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Internet Connection Security for Windows Users
by Steve Gibson, Gibson Research Corporation

~  New Version 1.2  ~

Click to download LeakTest (25k)

To download LeakTest click on image above or the link below.

File stats for: LeakTestfile download  freeware page
Last Updated:
Size: 25k
Mar 13, 2008 at 12:44
(5,910.79 days ago)
Downloads/day: 59
Total downloads: 8,277,456
Current Rank: 8
Historical Rank: 2

PLEASE NOTE that LeakTest marks itself "Read-Only" after
its first use. So you may need to delete or move your
old copy before downloading a replacement.

November 03, 2001
Announcing Minor LeakTest Update
NetworkICE's BlackICE Defender Update
Apparently Designed to Mislead its Users

Eleven Months after the release of our first, simple, but effective and popular (8,277,456 downloads) LeakTest firewall testing utility, BlackICE Defender (BID) continues to "leak" — as defined by LeakTest. But a recent update to BID (version 2.9cai) was hiding this fact from its users by effectively cheating the LeakTest.

Rather than enhancing BlackICE Defender by adding the sort of application-level controls that are available even from many completely free personal firewalls, BID's publisher, NetworkICE, apparently chose to prevent LeakTest's intended operation by adding specific awareness to BID of LeakTest's remote testing IP.

Demonstrate This for Yourself
If you are using the current version of BlackICE Defender as of this writing (version 2.9cai), you can click this button to have your web browser touch the old LeakTest IP address and port:

BlackICE will alert you to "LeakTest trojan horse activity" even though your web browser obviously has NOTHING to do with LeakTest.

BID's fraudulent LeakTest detection is "misfiring" because it was never designed to truthfully test for LeakTest's outbound communications. As far as we know, BID has no such capability. So it appears to have been designed merely to mislead and hide that truth from its users.

This IP address-specific blocking could have falsely lead BID's users into believing that their updated BID firewall was now providing the sort of outbound blocking, protection, and awareness that LeakTest was designed to detect, test, and report. (And which all effective personal firewalls provide.)

Although we would celebrate the addition of true outbound application-aware control and blocking to BID, achieving that sort of protection is significantly more difficult — and certainly far more valuable to its users — than blocking a single IP address at Gibson Research Corp. in order to falsely appear to be doing more than they are.

LeakTest Version 1.1:
Shortly after we learned of and confirmed this unfortunate decision on the part of NetworkICE's developers, we updated the original LeakTest v1.0 to version 1.1 by simply changing LeakTest's remote connection IP and port number. With that small (two byte) change, LeakTest was again able to communicate out through BlackICE Defender's complete lack of defenses, as it always has — and as any other malicious hackerware or spyware presumably also could.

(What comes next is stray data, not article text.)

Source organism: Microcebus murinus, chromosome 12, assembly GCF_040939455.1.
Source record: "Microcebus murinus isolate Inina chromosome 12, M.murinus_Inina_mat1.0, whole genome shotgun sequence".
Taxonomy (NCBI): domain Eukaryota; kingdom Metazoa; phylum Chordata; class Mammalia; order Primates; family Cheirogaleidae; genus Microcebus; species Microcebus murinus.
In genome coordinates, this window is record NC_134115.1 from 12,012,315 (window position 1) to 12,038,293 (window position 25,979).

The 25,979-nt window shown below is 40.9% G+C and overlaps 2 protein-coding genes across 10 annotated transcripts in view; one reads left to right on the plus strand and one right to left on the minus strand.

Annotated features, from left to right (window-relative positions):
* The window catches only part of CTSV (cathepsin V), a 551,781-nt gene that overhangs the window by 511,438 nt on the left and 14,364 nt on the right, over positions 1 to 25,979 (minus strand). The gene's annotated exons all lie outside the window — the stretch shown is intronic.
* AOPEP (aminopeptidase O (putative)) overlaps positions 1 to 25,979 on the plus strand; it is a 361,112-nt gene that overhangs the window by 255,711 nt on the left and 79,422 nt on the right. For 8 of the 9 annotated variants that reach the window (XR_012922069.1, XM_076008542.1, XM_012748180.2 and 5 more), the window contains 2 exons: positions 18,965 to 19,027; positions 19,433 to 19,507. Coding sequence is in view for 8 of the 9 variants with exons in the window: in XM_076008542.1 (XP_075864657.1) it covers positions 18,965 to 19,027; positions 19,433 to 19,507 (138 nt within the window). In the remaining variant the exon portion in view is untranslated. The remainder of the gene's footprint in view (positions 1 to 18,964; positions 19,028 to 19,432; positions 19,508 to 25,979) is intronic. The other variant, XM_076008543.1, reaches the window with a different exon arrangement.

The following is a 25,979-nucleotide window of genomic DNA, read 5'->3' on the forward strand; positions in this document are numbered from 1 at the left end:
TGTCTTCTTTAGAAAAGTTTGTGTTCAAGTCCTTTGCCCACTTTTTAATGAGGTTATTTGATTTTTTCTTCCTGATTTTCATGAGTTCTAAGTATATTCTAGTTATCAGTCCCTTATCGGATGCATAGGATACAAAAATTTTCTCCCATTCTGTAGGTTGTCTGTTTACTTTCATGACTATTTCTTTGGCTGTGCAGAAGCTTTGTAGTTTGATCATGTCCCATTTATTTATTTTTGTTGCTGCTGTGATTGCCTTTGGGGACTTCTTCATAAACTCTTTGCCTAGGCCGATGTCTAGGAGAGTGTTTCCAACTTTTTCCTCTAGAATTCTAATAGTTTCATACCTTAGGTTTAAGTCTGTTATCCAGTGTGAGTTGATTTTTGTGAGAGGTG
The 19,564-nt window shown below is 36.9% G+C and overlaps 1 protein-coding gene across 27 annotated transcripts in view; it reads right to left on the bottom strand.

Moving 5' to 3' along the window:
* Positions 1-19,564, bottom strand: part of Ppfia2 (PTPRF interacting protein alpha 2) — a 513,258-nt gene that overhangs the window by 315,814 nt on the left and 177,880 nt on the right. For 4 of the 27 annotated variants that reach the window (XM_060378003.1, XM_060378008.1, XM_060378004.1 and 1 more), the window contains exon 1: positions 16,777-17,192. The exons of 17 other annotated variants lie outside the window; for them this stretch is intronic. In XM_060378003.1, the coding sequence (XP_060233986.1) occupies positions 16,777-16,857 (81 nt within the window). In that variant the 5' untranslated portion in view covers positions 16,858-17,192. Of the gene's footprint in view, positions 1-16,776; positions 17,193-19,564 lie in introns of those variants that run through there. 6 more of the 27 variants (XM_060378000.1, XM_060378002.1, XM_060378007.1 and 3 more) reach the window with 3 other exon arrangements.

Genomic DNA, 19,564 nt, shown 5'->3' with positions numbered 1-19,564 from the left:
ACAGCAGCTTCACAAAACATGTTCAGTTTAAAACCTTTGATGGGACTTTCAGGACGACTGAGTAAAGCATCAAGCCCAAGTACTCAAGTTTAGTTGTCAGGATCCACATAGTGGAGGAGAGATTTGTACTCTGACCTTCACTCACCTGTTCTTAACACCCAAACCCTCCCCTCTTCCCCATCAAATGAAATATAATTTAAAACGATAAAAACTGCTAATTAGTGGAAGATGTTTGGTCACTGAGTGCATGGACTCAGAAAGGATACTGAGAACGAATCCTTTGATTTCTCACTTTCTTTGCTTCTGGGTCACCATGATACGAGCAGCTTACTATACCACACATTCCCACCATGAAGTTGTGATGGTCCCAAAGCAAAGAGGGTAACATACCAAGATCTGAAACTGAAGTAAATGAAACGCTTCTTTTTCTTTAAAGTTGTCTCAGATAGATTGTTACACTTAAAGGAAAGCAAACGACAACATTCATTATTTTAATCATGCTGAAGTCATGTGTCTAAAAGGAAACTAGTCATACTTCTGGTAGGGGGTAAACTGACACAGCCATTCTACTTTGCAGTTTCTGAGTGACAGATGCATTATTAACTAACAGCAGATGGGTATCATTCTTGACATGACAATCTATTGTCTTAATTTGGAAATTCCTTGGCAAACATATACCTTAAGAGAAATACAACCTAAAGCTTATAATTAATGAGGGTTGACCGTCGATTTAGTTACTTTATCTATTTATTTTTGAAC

ISS / NetworkICE Responds
A recent BlackICE purchaser wrote to us:

"As someone who has recently purchased blackice defender, I was understandably worried by Steve's derogatory remarks about the program and it's functioning. So I mailed them [ISS/NetworkICE] and asked for comment. I paste it here un-altered, for whoever may wish to read it."

For those who are interested, here is the reply this BID user reportedly received from the anonymous "Trish M." at BlackICE Technical Support in reply to his concerns, followed by the reply I sent back to him (non-anonymously):

BID's Official Response & My Reply

October 25, 2001
LeakTest and the Windows XP Built-In Firewall
The Windows XP built-in firewall:

The rate of LeakTest downloads jumped significantly on October 25th, 2001, presumably due to the release of Windows XP on that date.

It is understandable that new Internet savvy users of Windows XP, who are aware of our work here at, would be curious to learn about their new system and its Internet defenses.

Just so you know, WinXP's built-in firewall does not attempt to manage or restrict outbound connections at all. It appears to be a useful firewall for hiding the machine from the Internet (it has "stealth mode" unsolicited packet handling), but you will still need to use a good third-party personal firewall if you wish to manage and control outbound connections from your system.

Introducing LeakTest

This site has been most well-known for its FREE ShieldsUP! Internet security test. Crucial as it is to protect yourself from malicious hackers outside, those bad guys represent only half of the threat. The Internet has proven to be an extremely fertile transportation medium for all manner of nasty Trojan horse programs, rapidly proliferating viruses, and privacy invading commercial spyware. As a result, it is no longer true that all of the potential problems reside outside the computer.

Your Internet connection flows both
ways . . . so must your security.

Not only must our Internet connections be fortified to prevent external intrusion, they also provide secure management of internal extrusion. Any comprehensive security program must safeguard its owner by preventing Trojan horses, viruses, and spyware from using the system's Internet connection without the owner's knowledge. Scanning for the presence of Trojans, viruses, and spyware is important and effective, but if a piece of malware does get into your computer you want to expose it immediately by detecting its communication attempts and cut it off from communication with its external agencies.